Verizon (NYSE: VZ) is moving to beef up its long-haul network in the United States by deploying Alcatel-Lucent's (NYSE: ALU) wavelength routing technology, a move that it says will give it more flexibility to scale its network while automating its ability to seek out network faults.
By deploying this technology, Verizon will be able to adjust wavelength connections, automate tasks on a wide scale and identify and route around faults in fiber infrastructure along its long-haul network routes.
These new capabilities are available on Alcatel-Lucent's 1830 Photonic Service Switch (PSS), which Verizon is deploying on its long-haul network. The service provider chose Alcatel-Lucent's 1830 PSS converged WDM/OTN/Packet based-platform as part of a broader move to transition to an optical converged infrastructure to address traffic growth and enable faster and less expensive deployment of new services.
A key component of the wavelength routing solution is the CDC-F hardware and Wave Routing Engine (WRE) software. The WRE software provides wavelength routing, deployment and management capabilities, including in-band per wavelength OAM capabilities to allow for monitoring of wavelength connectivity and support the rapid diagnosis and troubleshooting of potential wavelength connectivity issues.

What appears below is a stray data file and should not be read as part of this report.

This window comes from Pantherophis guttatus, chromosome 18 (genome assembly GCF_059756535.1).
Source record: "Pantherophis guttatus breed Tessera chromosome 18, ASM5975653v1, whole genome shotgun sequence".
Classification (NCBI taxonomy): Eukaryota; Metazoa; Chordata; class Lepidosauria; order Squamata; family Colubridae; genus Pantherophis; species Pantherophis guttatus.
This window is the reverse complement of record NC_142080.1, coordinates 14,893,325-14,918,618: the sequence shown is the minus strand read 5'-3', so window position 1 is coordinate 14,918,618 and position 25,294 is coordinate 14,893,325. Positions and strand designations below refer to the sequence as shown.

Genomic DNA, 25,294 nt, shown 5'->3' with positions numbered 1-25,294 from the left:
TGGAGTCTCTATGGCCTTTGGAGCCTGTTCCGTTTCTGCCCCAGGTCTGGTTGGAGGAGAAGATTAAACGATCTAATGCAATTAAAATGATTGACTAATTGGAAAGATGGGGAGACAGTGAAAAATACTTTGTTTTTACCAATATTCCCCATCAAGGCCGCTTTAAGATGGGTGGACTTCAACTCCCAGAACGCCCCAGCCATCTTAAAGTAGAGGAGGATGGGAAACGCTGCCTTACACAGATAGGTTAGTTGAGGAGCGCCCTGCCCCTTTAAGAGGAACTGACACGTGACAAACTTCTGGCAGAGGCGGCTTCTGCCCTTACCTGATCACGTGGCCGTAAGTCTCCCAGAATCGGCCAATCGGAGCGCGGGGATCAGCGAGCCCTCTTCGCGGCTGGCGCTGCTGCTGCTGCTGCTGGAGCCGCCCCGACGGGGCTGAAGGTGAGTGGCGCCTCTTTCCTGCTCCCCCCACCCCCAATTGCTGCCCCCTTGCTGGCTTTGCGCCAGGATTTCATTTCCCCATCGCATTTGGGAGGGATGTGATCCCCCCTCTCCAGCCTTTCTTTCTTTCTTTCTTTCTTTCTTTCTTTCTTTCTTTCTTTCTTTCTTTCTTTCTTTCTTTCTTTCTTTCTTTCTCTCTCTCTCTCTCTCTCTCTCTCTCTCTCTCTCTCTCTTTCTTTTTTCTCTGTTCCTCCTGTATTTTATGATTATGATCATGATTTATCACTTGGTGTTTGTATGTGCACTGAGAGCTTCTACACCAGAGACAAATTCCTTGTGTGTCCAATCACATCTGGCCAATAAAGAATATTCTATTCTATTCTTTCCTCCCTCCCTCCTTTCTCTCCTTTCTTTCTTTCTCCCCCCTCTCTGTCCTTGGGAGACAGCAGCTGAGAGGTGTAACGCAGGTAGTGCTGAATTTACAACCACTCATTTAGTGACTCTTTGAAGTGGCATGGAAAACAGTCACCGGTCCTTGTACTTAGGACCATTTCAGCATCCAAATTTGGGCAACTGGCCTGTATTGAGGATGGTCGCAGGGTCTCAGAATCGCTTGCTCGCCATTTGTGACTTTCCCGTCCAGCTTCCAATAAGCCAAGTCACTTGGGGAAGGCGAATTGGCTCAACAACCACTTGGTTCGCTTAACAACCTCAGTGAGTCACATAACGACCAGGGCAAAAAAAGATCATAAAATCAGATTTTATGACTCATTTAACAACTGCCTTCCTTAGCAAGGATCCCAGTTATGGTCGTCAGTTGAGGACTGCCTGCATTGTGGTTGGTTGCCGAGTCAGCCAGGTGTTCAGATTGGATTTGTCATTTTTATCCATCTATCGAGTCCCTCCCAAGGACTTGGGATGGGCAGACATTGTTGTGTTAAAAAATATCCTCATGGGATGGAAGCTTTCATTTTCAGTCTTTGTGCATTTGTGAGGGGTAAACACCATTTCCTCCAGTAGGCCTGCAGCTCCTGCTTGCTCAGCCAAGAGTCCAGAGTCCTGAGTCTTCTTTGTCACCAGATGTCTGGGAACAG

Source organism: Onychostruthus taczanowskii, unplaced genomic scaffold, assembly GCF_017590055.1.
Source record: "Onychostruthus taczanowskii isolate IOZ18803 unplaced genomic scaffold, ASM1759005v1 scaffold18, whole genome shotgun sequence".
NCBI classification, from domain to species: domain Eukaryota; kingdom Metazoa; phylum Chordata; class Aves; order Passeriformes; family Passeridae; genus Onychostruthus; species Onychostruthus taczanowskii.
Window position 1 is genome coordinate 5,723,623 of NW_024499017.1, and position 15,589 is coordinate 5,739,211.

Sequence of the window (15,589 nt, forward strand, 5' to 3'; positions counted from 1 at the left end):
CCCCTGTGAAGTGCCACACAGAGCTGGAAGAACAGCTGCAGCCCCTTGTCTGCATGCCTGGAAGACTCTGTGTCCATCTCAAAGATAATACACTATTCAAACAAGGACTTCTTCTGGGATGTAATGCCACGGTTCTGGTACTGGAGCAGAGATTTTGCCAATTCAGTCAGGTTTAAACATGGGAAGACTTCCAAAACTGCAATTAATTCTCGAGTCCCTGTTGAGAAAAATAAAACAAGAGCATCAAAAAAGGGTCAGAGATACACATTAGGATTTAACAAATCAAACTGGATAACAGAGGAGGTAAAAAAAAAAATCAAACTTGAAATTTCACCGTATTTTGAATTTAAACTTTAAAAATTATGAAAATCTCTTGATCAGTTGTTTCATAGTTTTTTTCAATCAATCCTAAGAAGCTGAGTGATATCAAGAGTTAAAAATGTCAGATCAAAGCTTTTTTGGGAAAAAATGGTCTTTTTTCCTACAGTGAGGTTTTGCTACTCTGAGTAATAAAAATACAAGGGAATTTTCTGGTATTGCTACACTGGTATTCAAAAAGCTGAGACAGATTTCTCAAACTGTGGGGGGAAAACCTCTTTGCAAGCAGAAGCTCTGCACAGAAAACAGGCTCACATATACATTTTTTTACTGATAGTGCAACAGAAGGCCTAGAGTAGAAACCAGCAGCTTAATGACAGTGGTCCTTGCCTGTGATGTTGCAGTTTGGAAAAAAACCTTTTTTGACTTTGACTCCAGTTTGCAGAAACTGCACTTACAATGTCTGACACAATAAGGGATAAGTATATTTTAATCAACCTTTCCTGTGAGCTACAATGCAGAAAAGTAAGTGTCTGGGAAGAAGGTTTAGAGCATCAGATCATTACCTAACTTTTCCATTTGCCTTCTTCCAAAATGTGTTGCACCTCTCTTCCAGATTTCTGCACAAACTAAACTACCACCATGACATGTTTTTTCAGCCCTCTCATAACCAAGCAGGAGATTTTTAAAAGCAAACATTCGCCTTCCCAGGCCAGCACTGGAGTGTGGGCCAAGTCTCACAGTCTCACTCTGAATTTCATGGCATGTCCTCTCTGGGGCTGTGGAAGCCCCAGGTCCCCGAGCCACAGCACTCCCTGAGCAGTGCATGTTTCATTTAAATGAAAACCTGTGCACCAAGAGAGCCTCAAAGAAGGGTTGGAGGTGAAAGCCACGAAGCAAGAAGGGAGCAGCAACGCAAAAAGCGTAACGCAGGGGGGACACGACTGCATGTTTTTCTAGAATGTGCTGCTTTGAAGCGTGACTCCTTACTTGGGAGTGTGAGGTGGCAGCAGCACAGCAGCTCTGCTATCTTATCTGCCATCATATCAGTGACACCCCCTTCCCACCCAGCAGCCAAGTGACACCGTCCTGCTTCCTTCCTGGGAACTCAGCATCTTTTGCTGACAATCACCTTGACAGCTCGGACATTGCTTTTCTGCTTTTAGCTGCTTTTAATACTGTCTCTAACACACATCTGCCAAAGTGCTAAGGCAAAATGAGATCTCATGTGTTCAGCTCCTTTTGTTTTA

Another element of the new equipment is that includes CDC-F (Colorless Directionless Contentionless-FlexGrid), which Alcatel-Lucent says is the foundation for its wavelength routing technology.
Besides the management network capabilities, Alcatel-Lucent claims that its system can help operators like Verizon maintain costs by allowing them to scale wavelengths from 100 to 200G and beyond without having to change existing equipment.
This is a much needed win for Alcatel-Lucent, which was not chosen for its recent metro 100G network build. The long-haul network enhancement news comes on the heels of Verizon's naming Ciena and Cisco as the vendor partners to revamp its metro 100G network. In that network, the deployment of those two vendors is part of a broader initiative it is taking to modernize its metro optical network, by replacing legacy TDM-based infrastructure with packet-based optical transport capabilities.
- see the release
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